Her move into the leadership was persistent, shrewd and well-organized. In 1997, as a member of the Committee on Standards of Official Conduct, she doggedly pursued ethics charges against Republican Speaker Newt Gingrich and worked with Minority Whip David Bonior in using scorched-earth tactics against him. (Gingrich had used a nearly identical strategy to weaken former Democratic Speaker Jim Wright of Texas, who ultimately stepped down amid an ethics investigation.) In 1999, she launched a campaign for majority whip, anticipating that Democrats would win a majority in 2000, which they nearly did. Her opponent was Democrat Steny Hoyer of Maryland. They were old acquaintances, having served as interns for Sen. Daniel Brewster of Maryland in the 1960s, but not confreres: There were considerable stylistic and ideological differences. Many of the Democratic women in the House felt there should be a woman in the leadership. Pelosi, who raised $3 million for Democratic candidates that cycle, said she was not running as a woman, but “the fact that I am a woman is an enhancement, because we absolutely must have diversity in the leadership.” But in 2000, Republicans held on to their majority, and the race for majority whip was moot. Not for long though. Michigan’s Republican Legislature, in drawing new congressional districts, put Bonior in a district it was plain he could not win, and he decided to run for governor. He resigned as minority whip, and Pelosi was off and running against Hoyer. Pelosi said that Democrats needed to refocus on grassroots organization, money and message. Some supporters played up her potential to become a celebrity—“a glamorous grandmother who knocks people off their feet,” as Hawaii’s Rep. Neil Abercrombie put it. With nearly unanimous support from the 32 California Democrats and from most female members, Pelosi started off with a strong base. Her support also crossed ideological lines. She was nominated by John Murtha, a mostly hawkish and culturally conservative Vietnam veteran from the coal country of western Pennsylvania, with a following among old-line Democrats. Pelosi and Murtha formed an alliance similar to that between Phil Burton and the hard-bitten conservative Wayne Hays from the coal country of eastern Ohio a quarter-century earlier. In October 2001, Pelosi won by a convincing 118-95.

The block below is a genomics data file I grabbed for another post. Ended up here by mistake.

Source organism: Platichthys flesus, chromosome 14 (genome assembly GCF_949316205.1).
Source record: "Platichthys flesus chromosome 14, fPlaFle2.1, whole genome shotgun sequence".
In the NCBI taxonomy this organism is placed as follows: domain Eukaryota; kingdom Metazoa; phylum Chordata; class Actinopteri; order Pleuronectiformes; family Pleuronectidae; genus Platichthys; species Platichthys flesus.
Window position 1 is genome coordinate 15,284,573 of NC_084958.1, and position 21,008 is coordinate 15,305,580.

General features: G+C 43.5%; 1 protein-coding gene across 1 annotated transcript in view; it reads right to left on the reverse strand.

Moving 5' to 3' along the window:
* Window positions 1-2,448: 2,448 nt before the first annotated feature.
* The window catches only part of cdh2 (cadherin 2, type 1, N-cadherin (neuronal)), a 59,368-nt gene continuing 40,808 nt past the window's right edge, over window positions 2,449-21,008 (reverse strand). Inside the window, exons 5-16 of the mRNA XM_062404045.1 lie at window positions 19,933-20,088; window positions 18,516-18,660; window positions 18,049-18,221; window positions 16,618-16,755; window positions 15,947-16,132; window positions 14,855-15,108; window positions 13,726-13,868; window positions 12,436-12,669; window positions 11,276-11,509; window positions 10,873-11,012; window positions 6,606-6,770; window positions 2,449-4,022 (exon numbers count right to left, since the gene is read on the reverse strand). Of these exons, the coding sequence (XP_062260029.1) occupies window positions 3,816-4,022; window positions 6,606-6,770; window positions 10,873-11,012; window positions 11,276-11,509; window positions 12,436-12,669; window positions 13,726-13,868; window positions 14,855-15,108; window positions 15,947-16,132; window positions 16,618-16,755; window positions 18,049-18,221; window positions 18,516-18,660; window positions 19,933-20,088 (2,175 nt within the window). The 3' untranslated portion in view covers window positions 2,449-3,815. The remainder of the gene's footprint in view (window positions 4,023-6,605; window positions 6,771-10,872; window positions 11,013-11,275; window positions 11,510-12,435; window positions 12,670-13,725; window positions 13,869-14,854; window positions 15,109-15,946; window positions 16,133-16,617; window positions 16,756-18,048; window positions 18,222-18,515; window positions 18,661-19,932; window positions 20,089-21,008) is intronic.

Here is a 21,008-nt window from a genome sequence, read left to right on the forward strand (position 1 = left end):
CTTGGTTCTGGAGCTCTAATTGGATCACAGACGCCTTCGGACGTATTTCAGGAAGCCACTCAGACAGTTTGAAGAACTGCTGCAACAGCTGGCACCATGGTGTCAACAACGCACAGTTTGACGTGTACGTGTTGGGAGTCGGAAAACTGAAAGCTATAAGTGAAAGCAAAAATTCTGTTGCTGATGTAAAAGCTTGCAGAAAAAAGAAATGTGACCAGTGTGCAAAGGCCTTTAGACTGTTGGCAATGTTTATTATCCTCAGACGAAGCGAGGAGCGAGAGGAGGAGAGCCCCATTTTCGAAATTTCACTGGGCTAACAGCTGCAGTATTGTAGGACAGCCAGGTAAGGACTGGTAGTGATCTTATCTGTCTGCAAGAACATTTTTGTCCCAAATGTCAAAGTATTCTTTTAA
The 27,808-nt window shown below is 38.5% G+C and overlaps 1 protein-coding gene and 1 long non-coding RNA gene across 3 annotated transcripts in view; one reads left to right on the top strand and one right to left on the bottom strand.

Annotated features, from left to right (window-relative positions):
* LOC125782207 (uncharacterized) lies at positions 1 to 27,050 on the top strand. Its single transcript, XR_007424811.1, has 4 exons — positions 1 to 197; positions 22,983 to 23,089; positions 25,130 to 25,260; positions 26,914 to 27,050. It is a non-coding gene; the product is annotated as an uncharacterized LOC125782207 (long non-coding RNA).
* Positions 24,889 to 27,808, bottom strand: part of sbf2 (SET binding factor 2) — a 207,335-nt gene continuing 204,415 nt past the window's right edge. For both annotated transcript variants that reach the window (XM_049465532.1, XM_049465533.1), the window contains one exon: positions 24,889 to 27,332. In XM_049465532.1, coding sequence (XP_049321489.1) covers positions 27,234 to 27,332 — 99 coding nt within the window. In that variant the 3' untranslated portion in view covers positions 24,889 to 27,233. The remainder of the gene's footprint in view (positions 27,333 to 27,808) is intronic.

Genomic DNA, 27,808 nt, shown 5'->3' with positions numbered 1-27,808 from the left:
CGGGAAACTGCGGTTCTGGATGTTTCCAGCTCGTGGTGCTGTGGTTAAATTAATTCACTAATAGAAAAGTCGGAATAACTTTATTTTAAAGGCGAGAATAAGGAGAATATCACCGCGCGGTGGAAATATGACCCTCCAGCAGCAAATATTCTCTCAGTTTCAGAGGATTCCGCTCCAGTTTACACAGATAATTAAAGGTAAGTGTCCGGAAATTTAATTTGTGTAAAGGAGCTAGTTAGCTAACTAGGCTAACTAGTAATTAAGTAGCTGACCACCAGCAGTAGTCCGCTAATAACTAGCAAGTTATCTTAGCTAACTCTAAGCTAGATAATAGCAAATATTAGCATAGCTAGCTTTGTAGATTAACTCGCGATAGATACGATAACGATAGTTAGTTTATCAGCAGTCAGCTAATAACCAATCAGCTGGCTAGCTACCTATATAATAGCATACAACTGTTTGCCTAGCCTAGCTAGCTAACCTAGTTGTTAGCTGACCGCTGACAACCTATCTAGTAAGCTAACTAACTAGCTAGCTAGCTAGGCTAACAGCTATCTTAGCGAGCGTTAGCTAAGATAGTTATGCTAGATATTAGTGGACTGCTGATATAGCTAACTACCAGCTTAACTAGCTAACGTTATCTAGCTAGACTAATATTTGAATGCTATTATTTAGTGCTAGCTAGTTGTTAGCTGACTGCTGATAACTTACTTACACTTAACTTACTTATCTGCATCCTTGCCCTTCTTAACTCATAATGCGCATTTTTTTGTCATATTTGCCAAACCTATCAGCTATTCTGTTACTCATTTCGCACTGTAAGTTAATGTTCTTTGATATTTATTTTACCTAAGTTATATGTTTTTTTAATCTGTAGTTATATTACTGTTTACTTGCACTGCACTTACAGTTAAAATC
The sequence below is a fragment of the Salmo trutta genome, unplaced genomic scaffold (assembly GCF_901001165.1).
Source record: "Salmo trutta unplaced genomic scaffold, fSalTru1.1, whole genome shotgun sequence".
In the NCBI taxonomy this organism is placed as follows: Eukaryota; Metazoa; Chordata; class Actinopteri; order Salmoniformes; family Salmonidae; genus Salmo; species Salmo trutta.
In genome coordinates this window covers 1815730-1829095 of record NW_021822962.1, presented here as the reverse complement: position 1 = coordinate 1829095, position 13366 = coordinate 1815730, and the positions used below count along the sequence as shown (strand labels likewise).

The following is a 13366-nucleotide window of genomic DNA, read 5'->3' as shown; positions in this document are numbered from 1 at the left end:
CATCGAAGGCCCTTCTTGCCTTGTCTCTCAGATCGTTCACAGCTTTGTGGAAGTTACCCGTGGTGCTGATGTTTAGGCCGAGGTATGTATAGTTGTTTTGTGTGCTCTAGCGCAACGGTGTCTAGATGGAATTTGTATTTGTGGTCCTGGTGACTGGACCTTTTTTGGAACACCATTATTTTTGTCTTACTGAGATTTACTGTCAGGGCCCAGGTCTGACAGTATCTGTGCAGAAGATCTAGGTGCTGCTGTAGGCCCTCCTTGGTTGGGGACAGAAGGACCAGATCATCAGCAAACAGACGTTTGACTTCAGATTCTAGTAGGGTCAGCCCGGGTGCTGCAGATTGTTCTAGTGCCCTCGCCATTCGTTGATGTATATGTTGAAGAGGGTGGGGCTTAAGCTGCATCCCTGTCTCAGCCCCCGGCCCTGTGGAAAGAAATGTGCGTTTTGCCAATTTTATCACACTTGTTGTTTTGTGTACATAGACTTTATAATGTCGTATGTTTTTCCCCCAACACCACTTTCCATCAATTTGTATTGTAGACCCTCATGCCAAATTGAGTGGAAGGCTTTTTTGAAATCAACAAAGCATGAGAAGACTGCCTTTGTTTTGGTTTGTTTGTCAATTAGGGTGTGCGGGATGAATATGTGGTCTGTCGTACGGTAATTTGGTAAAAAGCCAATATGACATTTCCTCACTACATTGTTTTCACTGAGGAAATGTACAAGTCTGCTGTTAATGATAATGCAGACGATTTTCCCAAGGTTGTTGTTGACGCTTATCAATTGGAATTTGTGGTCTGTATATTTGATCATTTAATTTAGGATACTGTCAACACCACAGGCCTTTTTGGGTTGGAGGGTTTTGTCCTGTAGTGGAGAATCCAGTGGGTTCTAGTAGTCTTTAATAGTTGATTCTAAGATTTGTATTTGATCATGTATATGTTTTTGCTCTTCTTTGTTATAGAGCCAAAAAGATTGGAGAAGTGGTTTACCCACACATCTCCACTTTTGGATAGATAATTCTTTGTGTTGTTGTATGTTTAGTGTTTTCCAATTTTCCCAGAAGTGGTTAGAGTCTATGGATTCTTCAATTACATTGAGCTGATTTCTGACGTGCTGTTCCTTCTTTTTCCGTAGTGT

As whip, Pelosi moved quickly to assert herself, sometimes independently from then Minority Leader Dick Gephardt of Missouri. She sparked a controversy when she contributed $10,000 to Rep. Lynn Rivers in a redistricting-forced Michigan primary against John Dingell, the powerful ranking Democrat on the Energy and Commerce Committee who had been a strong supporter of Hoyer for whip. Normally, party leaders do not take sides in such primaries. Dingell won handily. Pelosi’s biggest conflict came in the fall of 2002, when she actively encouraged opponents of the resolution authorizing the use of force in Iraq, which Gephardt had enthusiastically endorsed. Pelosi contended that supporters had not made the case for using force and that she had seen no evidence that Iraq “poses an imminent threat to our nation.” To the surprise of many, her efforts helped win 126 Democratic votes against the resolution, while only 81 backed Gephardt’s pro-invasion position. In retrospect, the split signaled a transition in the caucus. Once the disappointing 2002 election results were in and Gephardt said that he was stepping down, Pelosi had all but locked up the support of a majority of the caucus. Rep. Martin Frost of Texas announced his candidacy with warnings that the selection of Pelosi might create a “permanent minority party.” He withdrew from the contest a day later, conceding that he could not win. Harold Ford of Tennessee made a belated, quixotic bid designed to appeal to a combination of blacks and New Democrats, but Pelosi won 177-29.